The same thing happened in the last Assembly election when my friend Denis Campbell stood in the Vale (initially they asked him to stand for Cardiff West, for some bizarre reason), Denis walked his shoes off during the campaign put his own money into the election with absolutely no support from party headquarters,and I'm quite sure the same for hundreds of candidates across Wales. No interest in growing outside of Cardiff Central.
My final point is either the Welsh Liberals wake up, make a concerted effort to revive the Liberalism in Wales by showing what it stands for besides Europe, which is belief in Liberty, and community. There seems to be a movement within Plaid Cymru to move into that radical ground that use to be the preserve of Welsh Liberalism. I think this will not work because at the end of the day there is a vast difference between nationalism (even of the reasonable variety that is Plaid Cymru) and Liberalism which broader and international and has solid core values.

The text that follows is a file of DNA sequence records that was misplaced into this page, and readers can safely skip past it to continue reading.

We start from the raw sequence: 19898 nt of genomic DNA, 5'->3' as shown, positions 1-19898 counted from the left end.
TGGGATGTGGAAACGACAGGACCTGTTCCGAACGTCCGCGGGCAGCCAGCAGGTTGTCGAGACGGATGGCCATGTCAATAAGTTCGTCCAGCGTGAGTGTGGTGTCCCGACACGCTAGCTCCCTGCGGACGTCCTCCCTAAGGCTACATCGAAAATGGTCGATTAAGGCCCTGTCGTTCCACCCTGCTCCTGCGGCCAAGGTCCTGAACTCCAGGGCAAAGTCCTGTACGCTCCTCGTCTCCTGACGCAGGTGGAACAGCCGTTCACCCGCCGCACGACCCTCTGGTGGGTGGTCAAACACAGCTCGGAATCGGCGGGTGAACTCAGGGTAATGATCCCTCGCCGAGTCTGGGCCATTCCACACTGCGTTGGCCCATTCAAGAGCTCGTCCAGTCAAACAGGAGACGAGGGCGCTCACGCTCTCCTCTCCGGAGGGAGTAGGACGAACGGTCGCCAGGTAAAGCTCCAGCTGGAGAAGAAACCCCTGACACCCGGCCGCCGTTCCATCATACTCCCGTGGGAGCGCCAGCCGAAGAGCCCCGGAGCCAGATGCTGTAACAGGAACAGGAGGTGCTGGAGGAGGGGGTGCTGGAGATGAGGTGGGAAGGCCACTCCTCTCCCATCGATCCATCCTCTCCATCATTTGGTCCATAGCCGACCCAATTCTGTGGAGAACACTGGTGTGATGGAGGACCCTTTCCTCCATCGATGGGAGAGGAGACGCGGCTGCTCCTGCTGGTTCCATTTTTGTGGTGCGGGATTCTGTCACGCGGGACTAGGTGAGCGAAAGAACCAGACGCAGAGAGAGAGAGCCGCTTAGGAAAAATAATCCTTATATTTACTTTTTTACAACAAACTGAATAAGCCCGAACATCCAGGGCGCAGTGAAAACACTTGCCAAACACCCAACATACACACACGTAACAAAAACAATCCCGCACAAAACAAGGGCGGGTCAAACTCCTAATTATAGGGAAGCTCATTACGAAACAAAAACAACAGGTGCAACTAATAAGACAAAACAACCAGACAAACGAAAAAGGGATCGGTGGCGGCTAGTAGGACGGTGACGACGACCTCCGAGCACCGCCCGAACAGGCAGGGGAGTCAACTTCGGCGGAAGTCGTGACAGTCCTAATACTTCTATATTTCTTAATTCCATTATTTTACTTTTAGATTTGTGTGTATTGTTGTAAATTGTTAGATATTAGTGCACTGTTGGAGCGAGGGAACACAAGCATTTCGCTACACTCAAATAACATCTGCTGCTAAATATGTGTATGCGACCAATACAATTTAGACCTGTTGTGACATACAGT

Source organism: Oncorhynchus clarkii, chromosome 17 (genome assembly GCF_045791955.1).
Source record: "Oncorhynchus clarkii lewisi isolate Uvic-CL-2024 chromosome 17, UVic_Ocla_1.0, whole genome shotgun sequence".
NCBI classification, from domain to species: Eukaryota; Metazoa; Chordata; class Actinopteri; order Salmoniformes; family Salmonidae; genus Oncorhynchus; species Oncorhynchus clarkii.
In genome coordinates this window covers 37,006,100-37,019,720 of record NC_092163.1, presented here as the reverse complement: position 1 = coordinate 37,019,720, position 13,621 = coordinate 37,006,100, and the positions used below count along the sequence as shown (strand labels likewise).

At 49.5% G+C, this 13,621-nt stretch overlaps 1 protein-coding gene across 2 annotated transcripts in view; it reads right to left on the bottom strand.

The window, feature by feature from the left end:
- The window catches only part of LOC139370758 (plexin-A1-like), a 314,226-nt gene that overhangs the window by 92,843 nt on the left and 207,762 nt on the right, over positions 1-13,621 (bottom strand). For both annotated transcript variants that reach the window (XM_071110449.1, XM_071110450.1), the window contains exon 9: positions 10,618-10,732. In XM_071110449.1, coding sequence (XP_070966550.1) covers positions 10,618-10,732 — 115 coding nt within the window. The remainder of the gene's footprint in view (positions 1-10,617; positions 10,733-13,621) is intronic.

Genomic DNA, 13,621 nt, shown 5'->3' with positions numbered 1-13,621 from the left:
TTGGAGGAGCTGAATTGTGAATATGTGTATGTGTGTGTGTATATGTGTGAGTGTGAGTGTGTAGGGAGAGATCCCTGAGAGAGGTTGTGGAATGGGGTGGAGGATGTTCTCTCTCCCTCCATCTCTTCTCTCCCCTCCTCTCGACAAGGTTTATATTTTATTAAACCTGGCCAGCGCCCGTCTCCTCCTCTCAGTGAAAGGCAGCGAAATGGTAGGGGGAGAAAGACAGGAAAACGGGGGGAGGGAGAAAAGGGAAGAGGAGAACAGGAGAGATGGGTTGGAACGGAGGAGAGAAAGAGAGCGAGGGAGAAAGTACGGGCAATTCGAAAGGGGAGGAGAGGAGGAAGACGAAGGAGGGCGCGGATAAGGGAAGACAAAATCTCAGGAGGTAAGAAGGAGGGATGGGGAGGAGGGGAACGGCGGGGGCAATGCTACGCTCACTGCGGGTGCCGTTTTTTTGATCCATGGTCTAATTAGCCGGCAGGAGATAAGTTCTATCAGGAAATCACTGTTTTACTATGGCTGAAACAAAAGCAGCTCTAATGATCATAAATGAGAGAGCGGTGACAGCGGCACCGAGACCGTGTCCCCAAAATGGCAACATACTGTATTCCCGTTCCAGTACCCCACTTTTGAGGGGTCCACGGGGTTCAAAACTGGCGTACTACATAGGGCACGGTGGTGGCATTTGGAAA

Friday, April 21, 2017
I was thinking that with this forthcoming election the Liberal Democrats (hating the Lib Dem word) would be a great chance for them to reclaim their West country heartland by appealing to disaffected Labour supporters who find Jeremy Corbyn hard to stomach, but would be equally horrified at a Tory monolith running them from Westminster.
I think that the late great David Penhaligon would cheer them on.